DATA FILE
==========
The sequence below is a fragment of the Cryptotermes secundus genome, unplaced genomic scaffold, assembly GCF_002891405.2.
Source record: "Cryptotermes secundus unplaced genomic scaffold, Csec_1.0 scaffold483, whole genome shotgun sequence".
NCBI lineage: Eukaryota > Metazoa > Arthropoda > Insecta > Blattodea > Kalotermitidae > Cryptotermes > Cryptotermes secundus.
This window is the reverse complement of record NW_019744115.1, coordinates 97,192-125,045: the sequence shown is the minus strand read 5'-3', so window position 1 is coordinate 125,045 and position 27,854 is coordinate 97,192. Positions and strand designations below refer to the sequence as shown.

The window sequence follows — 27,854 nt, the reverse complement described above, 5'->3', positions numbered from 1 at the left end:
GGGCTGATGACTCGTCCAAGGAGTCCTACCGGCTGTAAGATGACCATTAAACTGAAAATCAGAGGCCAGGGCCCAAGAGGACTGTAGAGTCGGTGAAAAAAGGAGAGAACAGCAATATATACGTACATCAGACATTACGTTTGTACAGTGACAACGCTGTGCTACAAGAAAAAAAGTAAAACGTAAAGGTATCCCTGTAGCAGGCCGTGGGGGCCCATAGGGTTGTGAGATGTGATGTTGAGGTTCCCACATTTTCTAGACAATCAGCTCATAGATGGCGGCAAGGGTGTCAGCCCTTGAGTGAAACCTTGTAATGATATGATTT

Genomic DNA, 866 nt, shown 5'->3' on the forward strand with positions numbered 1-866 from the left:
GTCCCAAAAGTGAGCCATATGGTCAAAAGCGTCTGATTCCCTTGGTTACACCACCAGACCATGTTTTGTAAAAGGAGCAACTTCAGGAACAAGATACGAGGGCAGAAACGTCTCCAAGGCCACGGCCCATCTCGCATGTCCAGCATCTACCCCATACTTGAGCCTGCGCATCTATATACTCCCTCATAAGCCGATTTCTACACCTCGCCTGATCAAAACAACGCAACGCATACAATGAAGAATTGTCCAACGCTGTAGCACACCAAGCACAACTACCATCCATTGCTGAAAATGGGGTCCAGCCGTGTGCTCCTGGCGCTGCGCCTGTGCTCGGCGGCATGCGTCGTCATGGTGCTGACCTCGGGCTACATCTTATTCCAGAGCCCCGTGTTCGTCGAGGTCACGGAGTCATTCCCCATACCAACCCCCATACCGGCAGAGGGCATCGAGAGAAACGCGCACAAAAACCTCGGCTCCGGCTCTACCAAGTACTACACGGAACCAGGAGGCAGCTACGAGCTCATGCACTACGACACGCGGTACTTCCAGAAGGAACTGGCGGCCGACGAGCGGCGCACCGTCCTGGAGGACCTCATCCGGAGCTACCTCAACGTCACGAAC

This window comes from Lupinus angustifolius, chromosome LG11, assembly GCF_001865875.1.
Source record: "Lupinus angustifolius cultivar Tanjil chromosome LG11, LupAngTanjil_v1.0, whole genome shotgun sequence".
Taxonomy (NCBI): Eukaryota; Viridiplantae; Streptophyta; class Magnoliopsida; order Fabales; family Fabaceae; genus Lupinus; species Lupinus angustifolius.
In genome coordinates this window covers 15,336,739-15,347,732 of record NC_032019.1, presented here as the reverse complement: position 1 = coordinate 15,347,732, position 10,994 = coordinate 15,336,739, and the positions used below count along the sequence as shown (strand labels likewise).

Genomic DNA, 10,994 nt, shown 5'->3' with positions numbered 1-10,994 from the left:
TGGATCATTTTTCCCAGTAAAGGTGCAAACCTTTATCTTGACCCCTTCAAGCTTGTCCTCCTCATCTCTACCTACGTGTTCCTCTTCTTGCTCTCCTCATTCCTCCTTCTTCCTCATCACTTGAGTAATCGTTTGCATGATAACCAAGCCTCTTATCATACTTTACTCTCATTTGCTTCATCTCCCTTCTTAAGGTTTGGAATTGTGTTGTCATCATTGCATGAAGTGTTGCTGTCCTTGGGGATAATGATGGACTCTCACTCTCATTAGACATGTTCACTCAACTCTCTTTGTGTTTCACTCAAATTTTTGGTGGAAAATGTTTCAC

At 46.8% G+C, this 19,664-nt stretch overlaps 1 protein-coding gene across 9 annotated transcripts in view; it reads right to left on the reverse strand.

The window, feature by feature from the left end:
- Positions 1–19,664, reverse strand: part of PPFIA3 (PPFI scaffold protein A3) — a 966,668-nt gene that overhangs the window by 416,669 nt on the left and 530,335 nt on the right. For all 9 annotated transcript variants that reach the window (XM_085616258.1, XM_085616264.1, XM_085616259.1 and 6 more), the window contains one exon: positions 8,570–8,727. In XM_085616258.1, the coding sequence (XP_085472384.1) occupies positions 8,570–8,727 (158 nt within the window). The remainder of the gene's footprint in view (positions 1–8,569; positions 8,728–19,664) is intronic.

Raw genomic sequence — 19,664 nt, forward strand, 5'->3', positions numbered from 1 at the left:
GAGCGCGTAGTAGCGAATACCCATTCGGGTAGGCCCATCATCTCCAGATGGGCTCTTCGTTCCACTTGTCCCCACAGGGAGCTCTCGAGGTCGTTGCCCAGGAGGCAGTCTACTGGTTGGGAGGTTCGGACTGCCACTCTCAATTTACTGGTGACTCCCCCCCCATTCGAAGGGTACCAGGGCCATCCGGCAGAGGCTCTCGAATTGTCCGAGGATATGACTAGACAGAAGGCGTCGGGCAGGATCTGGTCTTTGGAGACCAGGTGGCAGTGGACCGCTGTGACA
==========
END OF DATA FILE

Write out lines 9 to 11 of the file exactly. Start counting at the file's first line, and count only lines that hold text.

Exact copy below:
This window comes from Lupinus angustifolius, chromosome LG11, assembly GCF_001865875.1.
Source record: "Lupinus angustifolius cultivar Tanjil chromosome LG11, LupAngTanjil_v1.0, whole genome shotgun sequence".
Taxonomy (NCBI): Eukaryota; Viridiplantae; Streptophyta; class Magnoliopsida; order Fabales; family Fabaceae; genus Lupinus; species Lupinus angustifolius.